Royal Palace in Aranjuez, Madrid

Travel to Aranjuez from Madrid


A day among the gardens

During your stay in Madrid, we suggest an excursion to the town of Aranjuez, to the south of the capital. It’s quite close and easy to get to, and you’ll love exploring the site, a UNESCO World Heritage Cultural Landscape with spectacular gardens and magnificent heritage buildings like the Royal Palace evoking 500 years of history. It’s definitely worth the trip.


Dedicate the first part of the day to discovering the great symbol of the city, its Royal Palace and its nearby gardens, and then go for a stroll through the Aranjuez old town.

Arrival from Madrid, and a tour of the Royal Palace

If you set off early you will have more time in Aranjuez and you can tour the Royal Palace at your own pace. The easiest option is the train. The railway station is 10 minutes’ walk from the Palace. Just follow Calle de la Estación, turn left and continue along Avenida del Palacio, a pretty tree-lined road, to the palace. You will come out onto Plaza Elíptica, with a spectacular view of the building. There is also a tourist information point just there, where you can get all the information you need.

After taking a few stunning photos of the palace façade from the large parade ground, you can go inside to see why so many kings and queens of Spain chose this place for their parties and their spring residence. You can go around by yourself, or take a guided tour.

Jardín del Parterre and Jardín de la Isla. Strolling among sculptures

 As you leave, head west of the Palace to the small entrance to the formal garden, the Jardín del Parterre. As soon as you go in, you’ll see a different perspective of the eastern façade of the palace, and a carefully manicured garden with mythological sculptures, including a particularly impression Hercules. Continue over the small and very charming bridge leading to the Jardín de la Isla, or island garden, surrounded by the Tagus.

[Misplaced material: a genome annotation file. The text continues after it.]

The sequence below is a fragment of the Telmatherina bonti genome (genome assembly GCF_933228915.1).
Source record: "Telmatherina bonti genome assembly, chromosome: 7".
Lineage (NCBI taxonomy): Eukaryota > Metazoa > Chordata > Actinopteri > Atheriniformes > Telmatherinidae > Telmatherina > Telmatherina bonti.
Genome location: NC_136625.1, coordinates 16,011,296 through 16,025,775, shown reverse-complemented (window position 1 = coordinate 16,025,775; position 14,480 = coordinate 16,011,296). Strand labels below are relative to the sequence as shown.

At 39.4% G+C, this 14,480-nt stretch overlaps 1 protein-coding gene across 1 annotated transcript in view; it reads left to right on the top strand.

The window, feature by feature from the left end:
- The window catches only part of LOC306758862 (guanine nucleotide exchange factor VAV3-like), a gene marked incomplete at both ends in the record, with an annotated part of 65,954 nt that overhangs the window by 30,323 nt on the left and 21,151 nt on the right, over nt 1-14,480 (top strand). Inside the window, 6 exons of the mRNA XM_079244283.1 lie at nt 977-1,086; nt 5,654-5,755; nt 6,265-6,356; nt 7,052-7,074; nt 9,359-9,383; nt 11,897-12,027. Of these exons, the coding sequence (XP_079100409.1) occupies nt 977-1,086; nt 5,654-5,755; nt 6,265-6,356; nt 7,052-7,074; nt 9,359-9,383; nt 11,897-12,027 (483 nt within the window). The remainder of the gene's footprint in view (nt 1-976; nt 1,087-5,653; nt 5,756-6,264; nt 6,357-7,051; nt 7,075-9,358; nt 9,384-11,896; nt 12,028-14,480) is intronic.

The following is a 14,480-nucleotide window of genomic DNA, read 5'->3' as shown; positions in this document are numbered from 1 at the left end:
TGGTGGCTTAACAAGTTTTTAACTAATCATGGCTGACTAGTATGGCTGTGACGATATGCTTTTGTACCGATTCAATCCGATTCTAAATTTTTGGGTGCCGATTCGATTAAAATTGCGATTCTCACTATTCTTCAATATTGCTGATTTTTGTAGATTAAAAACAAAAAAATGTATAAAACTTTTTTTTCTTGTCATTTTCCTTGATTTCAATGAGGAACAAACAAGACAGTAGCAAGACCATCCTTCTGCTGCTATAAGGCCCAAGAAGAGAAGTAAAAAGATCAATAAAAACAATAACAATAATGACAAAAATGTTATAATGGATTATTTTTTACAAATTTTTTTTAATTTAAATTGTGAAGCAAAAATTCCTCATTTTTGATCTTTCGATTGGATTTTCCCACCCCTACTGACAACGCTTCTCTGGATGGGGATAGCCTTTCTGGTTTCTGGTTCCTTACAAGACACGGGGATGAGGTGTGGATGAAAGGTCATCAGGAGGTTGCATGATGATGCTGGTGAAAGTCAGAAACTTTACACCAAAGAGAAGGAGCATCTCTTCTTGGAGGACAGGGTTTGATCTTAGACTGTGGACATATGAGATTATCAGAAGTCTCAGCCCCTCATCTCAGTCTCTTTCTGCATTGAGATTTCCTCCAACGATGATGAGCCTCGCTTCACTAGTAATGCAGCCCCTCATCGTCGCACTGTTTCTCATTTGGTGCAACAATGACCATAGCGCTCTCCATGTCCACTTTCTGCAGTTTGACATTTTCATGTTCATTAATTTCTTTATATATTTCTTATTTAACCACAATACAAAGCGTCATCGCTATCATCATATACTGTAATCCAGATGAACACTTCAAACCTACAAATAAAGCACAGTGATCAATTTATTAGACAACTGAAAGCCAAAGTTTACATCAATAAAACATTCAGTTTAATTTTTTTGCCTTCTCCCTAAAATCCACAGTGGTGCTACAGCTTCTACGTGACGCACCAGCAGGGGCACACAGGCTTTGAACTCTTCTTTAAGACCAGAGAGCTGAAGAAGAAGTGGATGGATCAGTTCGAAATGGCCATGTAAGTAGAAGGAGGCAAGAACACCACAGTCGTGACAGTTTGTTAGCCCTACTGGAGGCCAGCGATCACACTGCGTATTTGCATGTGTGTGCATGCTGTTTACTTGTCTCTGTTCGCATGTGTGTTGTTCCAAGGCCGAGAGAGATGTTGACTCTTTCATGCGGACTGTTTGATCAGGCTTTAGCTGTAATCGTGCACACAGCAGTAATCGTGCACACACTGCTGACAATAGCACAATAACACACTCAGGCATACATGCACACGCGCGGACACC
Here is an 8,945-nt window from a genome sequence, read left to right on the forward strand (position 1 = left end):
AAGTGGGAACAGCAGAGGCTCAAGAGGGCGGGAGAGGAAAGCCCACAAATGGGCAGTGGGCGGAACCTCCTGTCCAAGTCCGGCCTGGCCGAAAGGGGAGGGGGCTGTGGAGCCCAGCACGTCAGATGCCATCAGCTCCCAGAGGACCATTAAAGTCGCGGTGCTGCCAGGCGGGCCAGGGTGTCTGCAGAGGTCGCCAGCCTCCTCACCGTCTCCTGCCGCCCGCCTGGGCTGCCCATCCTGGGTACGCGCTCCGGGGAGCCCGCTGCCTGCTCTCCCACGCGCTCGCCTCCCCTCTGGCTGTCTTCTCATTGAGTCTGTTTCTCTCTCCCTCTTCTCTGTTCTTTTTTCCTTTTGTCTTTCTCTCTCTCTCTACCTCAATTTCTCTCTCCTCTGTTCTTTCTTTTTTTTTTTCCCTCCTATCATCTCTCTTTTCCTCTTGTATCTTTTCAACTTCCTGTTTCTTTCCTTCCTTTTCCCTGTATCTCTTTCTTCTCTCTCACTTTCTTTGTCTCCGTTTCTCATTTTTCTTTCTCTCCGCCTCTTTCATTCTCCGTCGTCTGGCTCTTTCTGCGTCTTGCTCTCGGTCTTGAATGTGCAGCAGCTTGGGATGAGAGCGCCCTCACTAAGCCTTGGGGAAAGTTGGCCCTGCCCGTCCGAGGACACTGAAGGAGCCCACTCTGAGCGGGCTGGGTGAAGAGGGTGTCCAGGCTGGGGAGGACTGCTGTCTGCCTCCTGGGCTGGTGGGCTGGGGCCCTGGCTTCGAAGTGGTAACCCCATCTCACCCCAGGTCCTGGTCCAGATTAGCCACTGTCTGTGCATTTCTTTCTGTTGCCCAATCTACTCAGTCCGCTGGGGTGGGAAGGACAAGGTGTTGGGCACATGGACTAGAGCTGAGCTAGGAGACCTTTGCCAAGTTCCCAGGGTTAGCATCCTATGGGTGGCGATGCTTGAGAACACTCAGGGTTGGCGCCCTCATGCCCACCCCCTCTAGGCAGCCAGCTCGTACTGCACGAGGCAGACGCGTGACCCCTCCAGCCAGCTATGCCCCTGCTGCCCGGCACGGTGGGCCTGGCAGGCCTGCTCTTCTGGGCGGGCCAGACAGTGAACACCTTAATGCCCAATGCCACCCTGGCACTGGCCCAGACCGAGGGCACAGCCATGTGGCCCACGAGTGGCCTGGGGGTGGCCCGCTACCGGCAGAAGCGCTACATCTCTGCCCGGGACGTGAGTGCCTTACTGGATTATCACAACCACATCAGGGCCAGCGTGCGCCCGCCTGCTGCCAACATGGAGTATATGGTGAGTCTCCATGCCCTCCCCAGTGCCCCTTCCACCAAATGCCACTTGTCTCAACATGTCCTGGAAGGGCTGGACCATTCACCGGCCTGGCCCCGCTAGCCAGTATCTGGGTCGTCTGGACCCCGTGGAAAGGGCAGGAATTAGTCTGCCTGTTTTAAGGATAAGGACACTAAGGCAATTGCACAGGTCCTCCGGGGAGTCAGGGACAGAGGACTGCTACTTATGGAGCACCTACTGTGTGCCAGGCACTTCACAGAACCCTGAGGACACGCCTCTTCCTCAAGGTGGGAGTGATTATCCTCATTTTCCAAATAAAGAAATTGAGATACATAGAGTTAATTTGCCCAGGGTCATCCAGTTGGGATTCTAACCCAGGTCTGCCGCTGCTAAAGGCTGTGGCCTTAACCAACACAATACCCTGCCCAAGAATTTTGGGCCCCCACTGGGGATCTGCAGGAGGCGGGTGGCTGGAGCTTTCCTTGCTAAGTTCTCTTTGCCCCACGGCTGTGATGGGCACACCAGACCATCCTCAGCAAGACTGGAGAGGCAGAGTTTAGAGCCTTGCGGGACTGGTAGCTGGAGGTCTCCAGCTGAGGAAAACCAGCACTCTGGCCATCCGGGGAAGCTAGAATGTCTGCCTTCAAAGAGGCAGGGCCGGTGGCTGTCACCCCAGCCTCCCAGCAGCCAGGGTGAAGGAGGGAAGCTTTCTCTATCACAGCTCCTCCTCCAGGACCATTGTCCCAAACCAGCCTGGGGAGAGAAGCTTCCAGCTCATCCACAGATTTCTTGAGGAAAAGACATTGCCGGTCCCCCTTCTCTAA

Left: Jardines de Parterre / Right: Jardines de la Isla in Aranjuez, Madrid

This green space is larger than the last one. To your right, there is a lovely waterfall known as “the castanets” for the shape of its basins. Pause next to it to enjoy the peaceful sound of the water.As you venture further into the garden, you’ll encounter many mythological statues to remind you you’re in an almost magical place. The best way to go is along the central avenue where you can read the descriptions of the sculptures, sit in the pretty little square of the “Boy with a Thorn” to listen to the murmur of the fountains and the birds singing, and then return via the terrace with views of the river.

Historic quarter and the Bullring. Experience the national fiesta